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The CEO of United Airlines, who is trying to mop up an airline merger of his own, said he wouldn't oppose a merger between US Airways and American Airlines.
Jeff Smisek, who runs United Continental Holdings Inc., told the Financial Times that an American-US Airways deal could hurt the airline alliance that United and US Airways both belong to, but he wouldn't urge regulators to reject a deal, according to a story published late Tuesday.
The three biggest U.S. airlines each anchor a separate worldwide airline partnership, with American in oneworld and US Airways and United both in the Star Alliance. US Airways has been widely expected to leave Star for oneworld if it merges with American.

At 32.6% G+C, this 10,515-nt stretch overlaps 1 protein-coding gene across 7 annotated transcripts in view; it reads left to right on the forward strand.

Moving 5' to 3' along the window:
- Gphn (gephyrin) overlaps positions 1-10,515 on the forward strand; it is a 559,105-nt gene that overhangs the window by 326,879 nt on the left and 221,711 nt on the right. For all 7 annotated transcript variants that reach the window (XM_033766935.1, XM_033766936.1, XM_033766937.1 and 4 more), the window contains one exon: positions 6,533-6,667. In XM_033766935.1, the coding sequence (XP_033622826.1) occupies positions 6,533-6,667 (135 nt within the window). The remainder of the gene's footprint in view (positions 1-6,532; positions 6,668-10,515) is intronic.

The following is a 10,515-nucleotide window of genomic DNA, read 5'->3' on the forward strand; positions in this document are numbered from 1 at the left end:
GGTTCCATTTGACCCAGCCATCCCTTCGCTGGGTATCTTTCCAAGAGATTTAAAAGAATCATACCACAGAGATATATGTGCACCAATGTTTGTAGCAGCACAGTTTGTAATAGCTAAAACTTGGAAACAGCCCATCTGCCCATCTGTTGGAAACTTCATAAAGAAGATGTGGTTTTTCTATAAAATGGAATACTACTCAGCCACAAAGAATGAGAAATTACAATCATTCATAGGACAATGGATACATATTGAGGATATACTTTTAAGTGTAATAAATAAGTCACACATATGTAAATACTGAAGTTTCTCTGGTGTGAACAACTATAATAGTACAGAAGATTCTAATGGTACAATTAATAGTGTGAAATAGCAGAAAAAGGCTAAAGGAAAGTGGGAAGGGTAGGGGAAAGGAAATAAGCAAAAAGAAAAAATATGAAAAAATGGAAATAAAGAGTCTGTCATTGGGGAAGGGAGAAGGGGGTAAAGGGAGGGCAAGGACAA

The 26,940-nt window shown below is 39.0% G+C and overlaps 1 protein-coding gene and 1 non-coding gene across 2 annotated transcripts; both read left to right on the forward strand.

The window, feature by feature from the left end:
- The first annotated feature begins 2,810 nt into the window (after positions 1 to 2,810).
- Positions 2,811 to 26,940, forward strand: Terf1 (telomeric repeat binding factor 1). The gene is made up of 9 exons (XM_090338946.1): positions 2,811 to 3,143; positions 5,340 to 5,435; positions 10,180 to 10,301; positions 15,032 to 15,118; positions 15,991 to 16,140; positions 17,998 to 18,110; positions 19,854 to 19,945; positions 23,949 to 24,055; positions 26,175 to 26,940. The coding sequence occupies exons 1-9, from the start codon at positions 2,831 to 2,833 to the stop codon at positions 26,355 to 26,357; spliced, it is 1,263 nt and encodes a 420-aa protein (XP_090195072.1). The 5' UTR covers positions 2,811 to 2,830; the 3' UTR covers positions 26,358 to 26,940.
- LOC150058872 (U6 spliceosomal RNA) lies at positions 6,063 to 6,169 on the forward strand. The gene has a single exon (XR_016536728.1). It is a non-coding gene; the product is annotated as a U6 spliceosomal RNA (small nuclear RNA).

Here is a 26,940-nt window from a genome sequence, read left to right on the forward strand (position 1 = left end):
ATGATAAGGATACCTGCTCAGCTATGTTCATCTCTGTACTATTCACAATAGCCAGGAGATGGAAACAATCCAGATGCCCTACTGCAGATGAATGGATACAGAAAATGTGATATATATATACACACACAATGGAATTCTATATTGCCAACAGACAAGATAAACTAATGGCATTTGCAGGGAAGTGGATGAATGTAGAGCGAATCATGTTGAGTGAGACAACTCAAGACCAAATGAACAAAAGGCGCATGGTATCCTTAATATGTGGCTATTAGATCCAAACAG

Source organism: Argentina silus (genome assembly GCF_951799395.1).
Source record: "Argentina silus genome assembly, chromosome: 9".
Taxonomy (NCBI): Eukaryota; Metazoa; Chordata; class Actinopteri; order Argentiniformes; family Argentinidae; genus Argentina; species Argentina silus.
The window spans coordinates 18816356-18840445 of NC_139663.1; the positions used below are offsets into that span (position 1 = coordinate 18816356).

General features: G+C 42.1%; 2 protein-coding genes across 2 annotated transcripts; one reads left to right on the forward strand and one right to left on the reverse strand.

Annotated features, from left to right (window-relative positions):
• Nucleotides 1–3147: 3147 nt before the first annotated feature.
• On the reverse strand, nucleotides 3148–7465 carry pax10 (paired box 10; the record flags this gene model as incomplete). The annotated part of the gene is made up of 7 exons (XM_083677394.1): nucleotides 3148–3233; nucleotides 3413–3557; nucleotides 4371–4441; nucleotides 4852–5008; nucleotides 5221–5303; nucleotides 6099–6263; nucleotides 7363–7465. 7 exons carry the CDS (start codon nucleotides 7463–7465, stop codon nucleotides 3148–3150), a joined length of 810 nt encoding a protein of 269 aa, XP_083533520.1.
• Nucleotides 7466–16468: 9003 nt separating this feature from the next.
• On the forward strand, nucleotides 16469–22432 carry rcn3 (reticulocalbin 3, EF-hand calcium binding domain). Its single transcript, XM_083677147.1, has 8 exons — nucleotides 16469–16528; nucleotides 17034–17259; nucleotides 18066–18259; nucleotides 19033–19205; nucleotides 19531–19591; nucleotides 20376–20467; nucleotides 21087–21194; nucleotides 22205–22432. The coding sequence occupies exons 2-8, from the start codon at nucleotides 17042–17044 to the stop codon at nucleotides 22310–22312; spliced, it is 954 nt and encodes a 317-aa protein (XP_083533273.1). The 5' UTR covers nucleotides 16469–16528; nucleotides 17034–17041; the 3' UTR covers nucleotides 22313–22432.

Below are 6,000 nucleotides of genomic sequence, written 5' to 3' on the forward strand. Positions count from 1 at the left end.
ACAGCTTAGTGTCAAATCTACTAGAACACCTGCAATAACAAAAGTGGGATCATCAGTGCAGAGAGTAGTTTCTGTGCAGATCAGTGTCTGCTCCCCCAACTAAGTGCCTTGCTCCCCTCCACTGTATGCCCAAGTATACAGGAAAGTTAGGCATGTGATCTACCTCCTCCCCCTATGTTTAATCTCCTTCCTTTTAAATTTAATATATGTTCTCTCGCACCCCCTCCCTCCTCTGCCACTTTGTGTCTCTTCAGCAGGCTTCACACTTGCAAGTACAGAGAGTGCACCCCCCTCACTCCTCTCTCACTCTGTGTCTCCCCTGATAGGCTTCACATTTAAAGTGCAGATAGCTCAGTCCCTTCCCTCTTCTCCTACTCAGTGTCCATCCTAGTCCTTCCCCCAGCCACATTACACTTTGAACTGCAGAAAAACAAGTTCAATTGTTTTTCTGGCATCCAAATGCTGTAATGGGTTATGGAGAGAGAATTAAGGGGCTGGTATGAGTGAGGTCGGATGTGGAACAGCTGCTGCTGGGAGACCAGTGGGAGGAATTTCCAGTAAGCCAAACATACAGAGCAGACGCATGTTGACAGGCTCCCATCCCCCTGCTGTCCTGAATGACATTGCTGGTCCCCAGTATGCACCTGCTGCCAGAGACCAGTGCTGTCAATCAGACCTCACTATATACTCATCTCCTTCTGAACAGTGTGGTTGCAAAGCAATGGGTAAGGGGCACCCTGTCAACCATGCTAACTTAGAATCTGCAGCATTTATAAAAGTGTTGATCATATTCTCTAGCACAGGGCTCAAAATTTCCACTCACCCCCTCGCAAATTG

A partnership among airlines enables customers buy tickets through one airline and travel on all of the member airlines.
Smisek made the same prediction in the Financial Times interview. He said it would be "regrettable" if US Airways left Star, but the disadvantages would be outweighed by the benefits of consolidating two more airlines.
Airlines have been going through a merger wave in recent years, with Delta Air Lines Inc. buying Northwest, United and Continental combining into United Continental Holdings Inc., and Southwest Airlines Co. buying AirTran. The idea behind the mergers has been that airlines can be run more efficiently on a larger scale, and can charge higher fares if there aren't so many of them.
American is reorganizing under bankruptcy protection. US Airways has said it wants to pursue a merger before American comes out of bankruptcy. American has resisted, although it has said it will study merger options.
Shares of Chicago-based United Continental rose 14 cents to close at $23.97 on Wednesday.